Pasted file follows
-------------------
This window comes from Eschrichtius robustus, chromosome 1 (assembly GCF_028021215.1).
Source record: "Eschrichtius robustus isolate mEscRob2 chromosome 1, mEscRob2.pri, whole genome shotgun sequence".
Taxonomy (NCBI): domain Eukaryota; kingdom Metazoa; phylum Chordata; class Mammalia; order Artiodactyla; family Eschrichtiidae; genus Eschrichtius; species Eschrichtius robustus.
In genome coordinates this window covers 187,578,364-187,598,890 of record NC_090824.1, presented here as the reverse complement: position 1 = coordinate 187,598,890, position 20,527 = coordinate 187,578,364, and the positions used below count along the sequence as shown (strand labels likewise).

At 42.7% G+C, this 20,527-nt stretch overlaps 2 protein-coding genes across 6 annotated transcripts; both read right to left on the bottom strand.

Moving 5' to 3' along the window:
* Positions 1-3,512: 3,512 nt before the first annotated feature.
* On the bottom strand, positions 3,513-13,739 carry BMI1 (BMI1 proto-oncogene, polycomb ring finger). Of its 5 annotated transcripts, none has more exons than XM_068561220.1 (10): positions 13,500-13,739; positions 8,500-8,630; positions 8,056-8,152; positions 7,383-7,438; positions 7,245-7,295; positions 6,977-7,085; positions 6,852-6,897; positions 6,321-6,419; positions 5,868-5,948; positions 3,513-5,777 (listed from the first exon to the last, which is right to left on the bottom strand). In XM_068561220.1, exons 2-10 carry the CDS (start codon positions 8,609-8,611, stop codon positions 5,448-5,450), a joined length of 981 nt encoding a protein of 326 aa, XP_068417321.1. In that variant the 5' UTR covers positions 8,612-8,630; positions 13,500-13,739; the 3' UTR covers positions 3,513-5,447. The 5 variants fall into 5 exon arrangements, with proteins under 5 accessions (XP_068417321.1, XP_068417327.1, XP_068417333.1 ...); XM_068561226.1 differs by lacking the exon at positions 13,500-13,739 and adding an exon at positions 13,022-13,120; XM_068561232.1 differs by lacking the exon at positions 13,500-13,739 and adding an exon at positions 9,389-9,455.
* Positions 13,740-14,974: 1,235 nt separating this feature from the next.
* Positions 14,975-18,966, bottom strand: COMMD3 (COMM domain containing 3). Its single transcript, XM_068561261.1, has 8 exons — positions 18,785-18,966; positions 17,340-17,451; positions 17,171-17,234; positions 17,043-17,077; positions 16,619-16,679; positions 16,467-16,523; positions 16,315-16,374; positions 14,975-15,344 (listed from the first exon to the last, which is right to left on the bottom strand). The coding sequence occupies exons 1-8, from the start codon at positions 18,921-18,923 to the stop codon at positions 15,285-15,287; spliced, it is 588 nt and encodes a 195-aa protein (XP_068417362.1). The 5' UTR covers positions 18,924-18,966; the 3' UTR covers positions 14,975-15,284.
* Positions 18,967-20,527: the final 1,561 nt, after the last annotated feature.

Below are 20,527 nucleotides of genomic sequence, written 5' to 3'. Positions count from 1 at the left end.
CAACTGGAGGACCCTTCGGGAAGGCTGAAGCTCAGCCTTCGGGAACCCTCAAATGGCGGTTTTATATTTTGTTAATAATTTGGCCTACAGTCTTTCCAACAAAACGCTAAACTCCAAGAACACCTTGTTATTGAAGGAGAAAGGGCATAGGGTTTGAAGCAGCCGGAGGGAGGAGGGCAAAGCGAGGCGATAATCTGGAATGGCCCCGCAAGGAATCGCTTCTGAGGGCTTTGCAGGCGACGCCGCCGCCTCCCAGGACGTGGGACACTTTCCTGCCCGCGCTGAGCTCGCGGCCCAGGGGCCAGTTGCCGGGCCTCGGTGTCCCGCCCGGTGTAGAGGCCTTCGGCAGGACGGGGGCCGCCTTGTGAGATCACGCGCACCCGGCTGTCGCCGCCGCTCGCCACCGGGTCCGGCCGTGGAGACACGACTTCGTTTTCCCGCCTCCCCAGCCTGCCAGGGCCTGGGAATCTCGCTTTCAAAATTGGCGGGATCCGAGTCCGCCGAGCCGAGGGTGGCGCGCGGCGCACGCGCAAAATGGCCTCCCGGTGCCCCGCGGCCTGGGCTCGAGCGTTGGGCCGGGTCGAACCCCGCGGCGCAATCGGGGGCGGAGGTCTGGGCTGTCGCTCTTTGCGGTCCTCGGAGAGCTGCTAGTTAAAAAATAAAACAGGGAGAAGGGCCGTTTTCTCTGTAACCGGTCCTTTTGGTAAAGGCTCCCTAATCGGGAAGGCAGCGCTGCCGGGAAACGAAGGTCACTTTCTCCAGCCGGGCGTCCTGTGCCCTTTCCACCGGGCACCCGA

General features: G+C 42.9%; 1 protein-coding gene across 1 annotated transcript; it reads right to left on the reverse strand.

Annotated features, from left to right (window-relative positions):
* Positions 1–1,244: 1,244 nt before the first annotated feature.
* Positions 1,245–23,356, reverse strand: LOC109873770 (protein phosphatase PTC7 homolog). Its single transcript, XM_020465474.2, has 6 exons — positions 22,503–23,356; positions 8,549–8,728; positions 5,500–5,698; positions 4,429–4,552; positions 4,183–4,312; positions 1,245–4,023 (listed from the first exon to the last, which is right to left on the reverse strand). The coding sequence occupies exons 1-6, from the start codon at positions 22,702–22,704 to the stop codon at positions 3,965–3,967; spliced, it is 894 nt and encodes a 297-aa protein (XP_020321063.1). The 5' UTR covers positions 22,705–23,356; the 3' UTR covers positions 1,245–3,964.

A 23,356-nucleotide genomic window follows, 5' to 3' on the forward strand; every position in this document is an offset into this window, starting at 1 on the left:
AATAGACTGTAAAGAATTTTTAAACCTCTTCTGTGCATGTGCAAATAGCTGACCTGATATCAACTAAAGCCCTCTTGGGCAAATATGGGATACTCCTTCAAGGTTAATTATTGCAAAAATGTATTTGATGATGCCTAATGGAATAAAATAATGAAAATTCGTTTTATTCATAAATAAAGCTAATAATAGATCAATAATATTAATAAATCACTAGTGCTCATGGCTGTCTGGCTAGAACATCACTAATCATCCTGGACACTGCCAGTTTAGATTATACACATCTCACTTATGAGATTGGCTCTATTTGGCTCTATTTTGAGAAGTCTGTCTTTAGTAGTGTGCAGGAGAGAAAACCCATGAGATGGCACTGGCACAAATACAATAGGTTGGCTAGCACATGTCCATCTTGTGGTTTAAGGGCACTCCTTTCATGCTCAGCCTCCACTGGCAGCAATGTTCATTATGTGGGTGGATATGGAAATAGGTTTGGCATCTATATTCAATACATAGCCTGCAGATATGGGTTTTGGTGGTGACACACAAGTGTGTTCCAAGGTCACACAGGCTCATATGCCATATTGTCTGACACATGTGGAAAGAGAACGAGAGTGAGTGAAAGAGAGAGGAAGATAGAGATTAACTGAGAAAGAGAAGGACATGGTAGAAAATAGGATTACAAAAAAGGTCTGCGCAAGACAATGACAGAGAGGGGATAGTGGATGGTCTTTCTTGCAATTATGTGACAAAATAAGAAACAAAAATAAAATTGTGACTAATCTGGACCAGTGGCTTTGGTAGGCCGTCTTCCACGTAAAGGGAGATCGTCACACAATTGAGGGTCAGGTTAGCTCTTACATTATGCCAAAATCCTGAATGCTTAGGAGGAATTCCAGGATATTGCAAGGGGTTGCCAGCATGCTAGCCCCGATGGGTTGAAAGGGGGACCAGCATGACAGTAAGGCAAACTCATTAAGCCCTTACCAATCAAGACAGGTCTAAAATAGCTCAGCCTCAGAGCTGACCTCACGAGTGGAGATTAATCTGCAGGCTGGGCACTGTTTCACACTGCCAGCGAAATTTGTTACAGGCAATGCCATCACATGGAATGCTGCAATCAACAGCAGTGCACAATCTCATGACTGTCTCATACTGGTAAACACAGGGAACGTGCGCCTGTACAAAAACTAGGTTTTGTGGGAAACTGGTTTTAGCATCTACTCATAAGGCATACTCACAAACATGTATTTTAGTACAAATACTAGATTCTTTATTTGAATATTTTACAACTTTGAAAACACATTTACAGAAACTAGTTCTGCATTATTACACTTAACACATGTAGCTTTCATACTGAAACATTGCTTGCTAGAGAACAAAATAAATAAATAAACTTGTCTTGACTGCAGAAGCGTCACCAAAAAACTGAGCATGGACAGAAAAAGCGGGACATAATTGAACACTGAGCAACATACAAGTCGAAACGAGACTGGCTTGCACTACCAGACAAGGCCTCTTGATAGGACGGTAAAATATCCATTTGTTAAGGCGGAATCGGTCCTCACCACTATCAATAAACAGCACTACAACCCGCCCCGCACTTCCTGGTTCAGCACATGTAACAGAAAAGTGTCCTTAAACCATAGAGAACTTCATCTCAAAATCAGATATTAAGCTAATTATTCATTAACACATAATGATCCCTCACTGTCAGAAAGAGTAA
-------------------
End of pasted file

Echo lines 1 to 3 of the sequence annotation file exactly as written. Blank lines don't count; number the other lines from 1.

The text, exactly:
This window comes from Eschrichtius robustus, chromosome 1 (assembly GCF_028021215.1).
Source record: "Eschrichtius robustus isolate mEscRob2 chromosome 1, mEscRob2.pri, whole genome shotgun sequence".
Taxonomy (NCBI): domain Eukaryota; kingdom Metazoa; phylum Chordata; class Mammalia; order Artiodactyla; family Eschrichtiidae; genus Eschrichtius; species Eschrichtius robustus.